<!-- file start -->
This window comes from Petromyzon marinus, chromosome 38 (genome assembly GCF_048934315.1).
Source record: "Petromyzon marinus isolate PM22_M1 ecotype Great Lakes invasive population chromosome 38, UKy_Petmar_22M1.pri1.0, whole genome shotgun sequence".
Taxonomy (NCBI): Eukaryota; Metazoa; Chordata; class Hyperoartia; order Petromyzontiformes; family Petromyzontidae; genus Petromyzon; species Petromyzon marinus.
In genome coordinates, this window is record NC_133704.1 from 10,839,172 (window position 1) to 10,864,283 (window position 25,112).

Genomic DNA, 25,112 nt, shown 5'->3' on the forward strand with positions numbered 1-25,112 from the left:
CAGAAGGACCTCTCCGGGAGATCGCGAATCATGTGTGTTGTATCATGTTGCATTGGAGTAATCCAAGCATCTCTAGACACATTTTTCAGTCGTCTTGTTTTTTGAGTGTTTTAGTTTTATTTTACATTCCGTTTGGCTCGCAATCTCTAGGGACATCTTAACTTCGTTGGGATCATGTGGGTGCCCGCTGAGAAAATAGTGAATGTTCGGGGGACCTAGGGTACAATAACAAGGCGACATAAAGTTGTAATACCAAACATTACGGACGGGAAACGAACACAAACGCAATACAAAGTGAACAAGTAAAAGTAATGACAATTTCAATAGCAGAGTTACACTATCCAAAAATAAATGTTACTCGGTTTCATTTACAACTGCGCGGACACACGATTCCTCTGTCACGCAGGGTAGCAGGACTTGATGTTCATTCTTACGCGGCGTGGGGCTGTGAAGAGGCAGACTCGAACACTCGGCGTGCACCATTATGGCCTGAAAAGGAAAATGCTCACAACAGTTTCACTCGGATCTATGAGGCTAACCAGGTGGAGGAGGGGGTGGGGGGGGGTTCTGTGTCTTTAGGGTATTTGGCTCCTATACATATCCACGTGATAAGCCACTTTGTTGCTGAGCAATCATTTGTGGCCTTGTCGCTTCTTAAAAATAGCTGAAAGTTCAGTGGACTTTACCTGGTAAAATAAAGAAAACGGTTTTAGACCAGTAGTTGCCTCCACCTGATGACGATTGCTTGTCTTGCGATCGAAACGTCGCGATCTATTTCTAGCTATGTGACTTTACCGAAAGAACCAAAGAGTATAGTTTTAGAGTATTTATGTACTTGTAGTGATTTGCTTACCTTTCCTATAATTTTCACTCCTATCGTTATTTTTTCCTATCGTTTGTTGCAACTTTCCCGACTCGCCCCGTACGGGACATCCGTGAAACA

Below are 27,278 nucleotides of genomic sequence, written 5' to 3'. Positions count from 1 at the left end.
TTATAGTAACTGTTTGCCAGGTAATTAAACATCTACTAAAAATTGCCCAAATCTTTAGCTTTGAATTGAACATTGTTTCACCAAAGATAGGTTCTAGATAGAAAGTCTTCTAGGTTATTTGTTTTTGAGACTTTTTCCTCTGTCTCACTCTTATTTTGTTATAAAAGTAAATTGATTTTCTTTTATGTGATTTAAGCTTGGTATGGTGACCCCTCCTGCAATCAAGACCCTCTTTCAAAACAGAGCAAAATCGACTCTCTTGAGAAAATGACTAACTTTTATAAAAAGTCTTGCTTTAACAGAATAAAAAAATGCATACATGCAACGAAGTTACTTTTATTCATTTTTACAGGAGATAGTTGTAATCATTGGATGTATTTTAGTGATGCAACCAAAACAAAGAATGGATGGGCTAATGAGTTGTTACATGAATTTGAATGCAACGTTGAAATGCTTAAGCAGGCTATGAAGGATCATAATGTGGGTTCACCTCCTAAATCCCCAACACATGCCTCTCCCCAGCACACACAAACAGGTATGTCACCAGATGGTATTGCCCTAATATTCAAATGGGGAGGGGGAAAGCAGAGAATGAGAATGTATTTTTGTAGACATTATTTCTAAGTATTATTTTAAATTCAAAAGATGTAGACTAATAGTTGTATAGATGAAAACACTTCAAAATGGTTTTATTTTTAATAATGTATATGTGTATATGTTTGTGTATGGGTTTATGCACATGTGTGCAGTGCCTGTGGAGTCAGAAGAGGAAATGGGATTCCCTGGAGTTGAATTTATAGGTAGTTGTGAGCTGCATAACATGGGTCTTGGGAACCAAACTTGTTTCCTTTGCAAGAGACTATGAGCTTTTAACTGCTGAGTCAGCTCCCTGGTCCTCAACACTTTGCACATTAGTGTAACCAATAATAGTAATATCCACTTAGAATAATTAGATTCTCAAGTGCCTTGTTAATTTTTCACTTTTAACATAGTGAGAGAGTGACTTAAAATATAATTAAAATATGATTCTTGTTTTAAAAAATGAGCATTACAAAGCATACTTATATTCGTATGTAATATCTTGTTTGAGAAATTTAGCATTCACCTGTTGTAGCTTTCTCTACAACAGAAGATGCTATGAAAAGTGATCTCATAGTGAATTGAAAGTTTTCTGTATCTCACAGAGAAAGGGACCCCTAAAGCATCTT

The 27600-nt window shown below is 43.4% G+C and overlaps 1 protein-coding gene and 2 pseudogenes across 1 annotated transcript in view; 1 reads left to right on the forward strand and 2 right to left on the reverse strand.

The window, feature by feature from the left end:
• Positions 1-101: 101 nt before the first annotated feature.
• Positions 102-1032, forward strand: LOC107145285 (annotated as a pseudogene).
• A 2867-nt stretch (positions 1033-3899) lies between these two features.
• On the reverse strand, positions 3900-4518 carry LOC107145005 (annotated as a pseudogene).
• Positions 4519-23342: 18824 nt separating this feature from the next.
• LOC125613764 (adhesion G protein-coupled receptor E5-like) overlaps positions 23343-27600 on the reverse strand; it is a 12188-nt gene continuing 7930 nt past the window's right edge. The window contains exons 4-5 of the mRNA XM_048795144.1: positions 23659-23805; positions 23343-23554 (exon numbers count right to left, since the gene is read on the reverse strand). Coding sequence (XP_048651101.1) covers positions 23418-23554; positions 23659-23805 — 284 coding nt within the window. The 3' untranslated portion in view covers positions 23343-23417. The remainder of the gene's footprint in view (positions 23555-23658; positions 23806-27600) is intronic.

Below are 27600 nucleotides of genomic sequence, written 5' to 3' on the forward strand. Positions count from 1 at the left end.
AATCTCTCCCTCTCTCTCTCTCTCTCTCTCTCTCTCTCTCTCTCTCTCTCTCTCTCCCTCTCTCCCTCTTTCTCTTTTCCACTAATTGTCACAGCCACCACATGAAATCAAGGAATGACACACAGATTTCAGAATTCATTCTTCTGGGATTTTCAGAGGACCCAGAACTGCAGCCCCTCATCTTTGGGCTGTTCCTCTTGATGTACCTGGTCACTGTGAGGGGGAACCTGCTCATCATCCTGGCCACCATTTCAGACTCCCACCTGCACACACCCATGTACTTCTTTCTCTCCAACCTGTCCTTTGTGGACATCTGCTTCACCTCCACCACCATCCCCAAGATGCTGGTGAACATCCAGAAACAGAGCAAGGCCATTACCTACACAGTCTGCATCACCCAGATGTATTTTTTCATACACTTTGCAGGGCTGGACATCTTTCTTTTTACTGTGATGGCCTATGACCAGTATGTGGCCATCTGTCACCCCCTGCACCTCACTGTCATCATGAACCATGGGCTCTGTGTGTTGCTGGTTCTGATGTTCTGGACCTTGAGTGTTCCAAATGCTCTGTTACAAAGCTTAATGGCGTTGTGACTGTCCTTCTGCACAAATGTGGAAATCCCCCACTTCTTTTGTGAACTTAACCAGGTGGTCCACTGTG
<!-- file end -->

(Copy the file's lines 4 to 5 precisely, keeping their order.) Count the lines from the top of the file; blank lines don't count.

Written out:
In genome coordinates, this window is record NC_133704.1 from 10,839,172 (window position 1) to 10,864,283 (window position 25,112).

Genomic DNA, 25,112 nt, shown 5'->3' on the forward strand with positions numbered 1-25,112 from the left: